teenage girls. Caught between protectiveness and pride, many search desperately for a way to guide their daughters safely into adulthood, without stifling their spirit or ambition. Don Luney, 43, lives in Victoria with his wife and two daughters, aged 13 and 16. His rage over the Bernardo trial is only deepened by the case of Melanie Carpenter, a 23-year-old woman from Surrey, B.C., who was abducted last January. After a futile manhunt, her body was discovered, by accident, three weeks later. She had been stabbed several times and sexually assaulted. “I don’t care where you are,” Luney says vehemently. “If you want to bring up children these days you have to look after them every moment of the day, no matter how old they are.”

Luney’s views strike a chord with more and more parents, even though abductions by strangers remain relatively rare. That may be partly because of the frightening lack of predictability of such crimes. Earlier this month nine-year-old Joleil Campeau disappeared while walking through woods to a friend’s house in Laval, near Montreal. Last week, her body was recovered from a pond, 180 metres from her home. Police said they

Studies find that young women from 14 to 24 are mos

were treating the discovery as a “suspicious death.”

For Carol Wanka, the Montreal mother of a 14-year-old daughter and 17-year-old son, the Bernardo case has sliced through her preconceptions about the world her daughter lives in. ‘You know what really frightens me?” she says. “I might well have been delighted if my daughter brought home somebody like Bernardo. I mean, he didn’t have orange hair or a ring in his nose. He was polite, clean-cut.” She heaves a troubled sigh. “Instead, he may be a monster. How are you supposed to protect your children?” Wanka is not sure where to look for answers, but she believes children may get the wrong messages about relationships from the time they begin watching popular entertainment. “Just look at the difference between the Disney films that we watched and those our

kids are looking at,” Wanka says. “Snow White didn’t even have boobs. Pocahontas is a 38 B. What kind of message does that send?”

Some film-makers express concern about the sex-and-violence issue—even while creating the very images that many women object to. Atom Egoyan has won critical praise for his 1994 film Exotica, the story of a man who loses his own daughter to violence and then becomes obsessed with a stripper. The woman uses a tartan school uniform in her strip-dance, much like the ones that Homolka and French wore during the videotaping of forced sex acts between

them. Egoyan says that he was horrified to learn about how schoolgirl uniforms figure in the Bernardo trial, and he has forbidden the use of such images in advertising for the film. He is also well aware of how Hollywood films exploit young women. “Youth is a prized commodity in Hollywood,” he says. “It’s a very damaging way to view our society, because it fetishizes the very generation that we hope will absorb our best values.”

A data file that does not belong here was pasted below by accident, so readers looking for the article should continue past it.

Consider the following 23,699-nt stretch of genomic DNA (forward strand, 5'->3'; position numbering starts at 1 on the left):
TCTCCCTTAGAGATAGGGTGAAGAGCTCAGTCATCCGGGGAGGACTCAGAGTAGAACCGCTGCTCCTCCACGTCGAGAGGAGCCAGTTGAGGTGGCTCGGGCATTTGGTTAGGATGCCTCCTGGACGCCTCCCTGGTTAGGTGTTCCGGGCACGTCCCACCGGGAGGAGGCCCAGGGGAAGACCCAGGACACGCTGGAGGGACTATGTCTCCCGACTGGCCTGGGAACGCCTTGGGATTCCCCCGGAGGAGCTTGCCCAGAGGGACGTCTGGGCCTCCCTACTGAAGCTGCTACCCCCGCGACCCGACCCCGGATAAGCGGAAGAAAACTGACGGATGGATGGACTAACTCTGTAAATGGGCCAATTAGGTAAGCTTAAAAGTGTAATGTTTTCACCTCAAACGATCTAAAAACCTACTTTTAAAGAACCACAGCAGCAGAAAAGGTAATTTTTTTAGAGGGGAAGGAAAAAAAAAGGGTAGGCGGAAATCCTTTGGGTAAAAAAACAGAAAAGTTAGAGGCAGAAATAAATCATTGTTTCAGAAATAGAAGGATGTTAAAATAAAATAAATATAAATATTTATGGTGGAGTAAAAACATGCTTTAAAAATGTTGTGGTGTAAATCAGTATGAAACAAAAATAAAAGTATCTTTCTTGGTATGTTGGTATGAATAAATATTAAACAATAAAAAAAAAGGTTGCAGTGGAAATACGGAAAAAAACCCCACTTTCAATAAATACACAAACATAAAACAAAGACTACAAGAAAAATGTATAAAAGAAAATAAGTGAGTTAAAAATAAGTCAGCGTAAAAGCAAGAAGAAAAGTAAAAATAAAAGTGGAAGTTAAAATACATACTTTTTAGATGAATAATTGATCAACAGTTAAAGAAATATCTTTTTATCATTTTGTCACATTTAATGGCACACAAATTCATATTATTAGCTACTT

Faced at every turn with threats to their emerging identities, what are young women to do? Simply “being careful” is not enough, most

experts say, since so many sexual assaults occur within familiar relationships. What is needed—from teachers, family, boyfriends and female role models—is help in building self-esteem. Otherwise, young girls may be drawn into situations that can rapidly escalate out of control. In Montreal, seven men, ranging in age from 19 to 22, were arrested in May on charges of sexual assault and forcible confinement in connection with a case involving girls as young as 11 and 12 years old, who were lured to parties, enticed into sex, and sometimes raped. The crimes were discovered in midApril when one girl spoke to a social worker. “Initially, at least, some of these girls seem to have consented to sex,” says police Insp. René Mathon. “It’s probably one of the reasons why some of them don’t want to come forward. How do you tell your parents you went to a party for sex and then got raped when you’re only 11 or 12 years old?” Overwhelmed by such stories, as well as cries for help from many girls who have never been assaulted, resource teacher Barbara Hoover set up self-esteem discussion groups this year for Grade 7 and 8 girls at her school in London, Ont. At first

hesitant, the girls soon began asking if they could meet more frequently than their once-a-week schedule, and the sessions have become hugely popular. The creeping loss of confidence begins, Hoover finds, when teenage girls begin trying to conform to the stereotyped role models they see all around them. Then they look for inclusion in a group of peers, and later, are willing to be almost totally compliant in order to obtain what becomes an essential fixture of many young women’s lives—a boyfriend. “As self-esteem drops through adolescence,” Hoover says, “girls start clamoring for recognition, and sometimes get it in the form of an attentive, but abusive relationship, which only reinforces their image of themselves as losers.”

Avoiding or breaking a vicious cycle like that may be one of the most difficult tasks a young woman faces. And if the Bernardo trial has any larger lesson beyond the outcome, perhaps it will be in helping to alert more Canadians to the plight faced by many teenage girls—in both self-image and self-protection. “Some of my friends are real paranoid about being raped or kidnapped,” says Lauren Stryer, 14, of Vancouver. ‘They’re always looking around, looking down at the ground. And they talk about it a lot If you say, ‘I’m leaving, I’ll be back in a half hour,’ and you’re, like, 10 minutes late, they’ll freak out because they didn’t know what happened to you.” That pervasive sense of fear—at a time of life that once evoked innocence—may be the saddest commentary of all.